Junior season (2017–2018) edit

Maye had a breakout season as a junior in the 2017–18 season. In his first nine games, he averaged 20.8 points and 10.3 rebounds per game. This was the best start by a Tar Heel since Tyler Hansbrough's senior year in 2008–09.[5] He ended up averaging 16.9 points per game and leading the team with 10.1 rebounds per game. On April 23, 2018, Maye declared for the NBA draft without hiring an agent.[6] On May 24, Maye announced his intention to return to UNC for his senior season.[7]

Senior season (2018–2019) edit

Coming into the season Maye was nominated for many preseason awards including preseason ACC player of the year. On February 5, Maye tallied 31 points and 12 rebounds in a 113–96 win against NC State.[8] On February 21, Maye scored 30 points and 15 rebounds in a 88–72 victory over rival Duke.[9] He averaged 14.9 points and 10.5 rebounds per game as a senior.[10]

Professional career edit

On June 21, 2019, the Milwaukee Bucks signed Maye to their Summer League team.[11] On October 14, 2019, Luke Maye was waived by the Bucks,[12] but was assigned to the Bucks' NBA G League affiliate, the Wisconsin Herd.[13] Maye was sidelined with an injury from December 16, 2019 to January 14, 2020.[14] On March 7, Maye posted 25 points, nine rebounds, two assists, one block and one steal in a 136–122 win over the Capital City Go-Go.[15]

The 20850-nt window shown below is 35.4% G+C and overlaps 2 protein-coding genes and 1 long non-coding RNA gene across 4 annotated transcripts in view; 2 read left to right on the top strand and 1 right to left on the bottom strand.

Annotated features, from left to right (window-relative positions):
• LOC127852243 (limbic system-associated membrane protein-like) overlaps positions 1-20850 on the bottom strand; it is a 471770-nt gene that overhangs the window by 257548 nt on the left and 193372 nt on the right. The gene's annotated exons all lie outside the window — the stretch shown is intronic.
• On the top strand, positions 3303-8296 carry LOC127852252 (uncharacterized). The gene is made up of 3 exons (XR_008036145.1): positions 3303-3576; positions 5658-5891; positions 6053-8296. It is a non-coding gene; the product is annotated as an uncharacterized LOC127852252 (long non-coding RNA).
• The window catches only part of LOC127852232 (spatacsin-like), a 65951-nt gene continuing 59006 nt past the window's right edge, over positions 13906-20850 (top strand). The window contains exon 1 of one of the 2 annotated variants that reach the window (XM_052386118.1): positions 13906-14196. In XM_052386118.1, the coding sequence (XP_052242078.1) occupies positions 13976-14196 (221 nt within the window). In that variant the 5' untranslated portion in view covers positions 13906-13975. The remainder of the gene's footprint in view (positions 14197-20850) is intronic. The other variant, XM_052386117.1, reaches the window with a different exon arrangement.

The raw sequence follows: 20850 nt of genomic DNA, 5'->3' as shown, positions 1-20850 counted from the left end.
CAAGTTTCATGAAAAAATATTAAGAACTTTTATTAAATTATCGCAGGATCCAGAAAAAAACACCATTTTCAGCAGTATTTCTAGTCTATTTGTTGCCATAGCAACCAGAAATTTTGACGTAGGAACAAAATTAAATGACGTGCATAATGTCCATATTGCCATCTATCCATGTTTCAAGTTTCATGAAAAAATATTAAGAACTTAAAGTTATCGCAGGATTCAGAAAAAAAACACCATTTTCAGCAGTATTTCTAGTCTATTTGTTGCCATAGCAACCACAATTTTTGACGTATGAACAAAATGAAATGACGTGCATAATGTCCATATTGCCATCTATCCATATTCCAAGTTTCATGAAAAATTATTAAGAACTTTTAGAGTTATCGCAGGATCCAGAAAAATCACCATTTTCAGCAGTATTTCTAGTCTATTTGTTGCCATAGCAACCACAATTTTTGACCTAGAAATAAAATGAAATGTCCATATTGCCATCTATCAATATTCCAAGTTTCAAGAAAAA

Maye signed with Dolomiti Energia Trento of the Italian Lega Basket Serie A on July 18, 2020.[16] On July 23, 2021, he signed a two-year deal with Baxi Manresa of the Liga ACB.[17] On July 31, 2022, Maye signed with Covirán Granada of the Spanish LEB Oro.[18] On July 12, 2023, he signed with Tofaş of Basketbol Süper Ligi (BSL).[19]

Career statistics edit

  GP Games played   GS  Games started  MPG  Minutes per game
 FG%  Field goal percentage  3P%  3-point field goal percentage  FT%  Free throw percentage
 RPG  Rebounds per game  APG  Assists per game  SPG  Steals per game
 BPG  Blocks per game  PPG  Points per game  Bold  Career high

College edit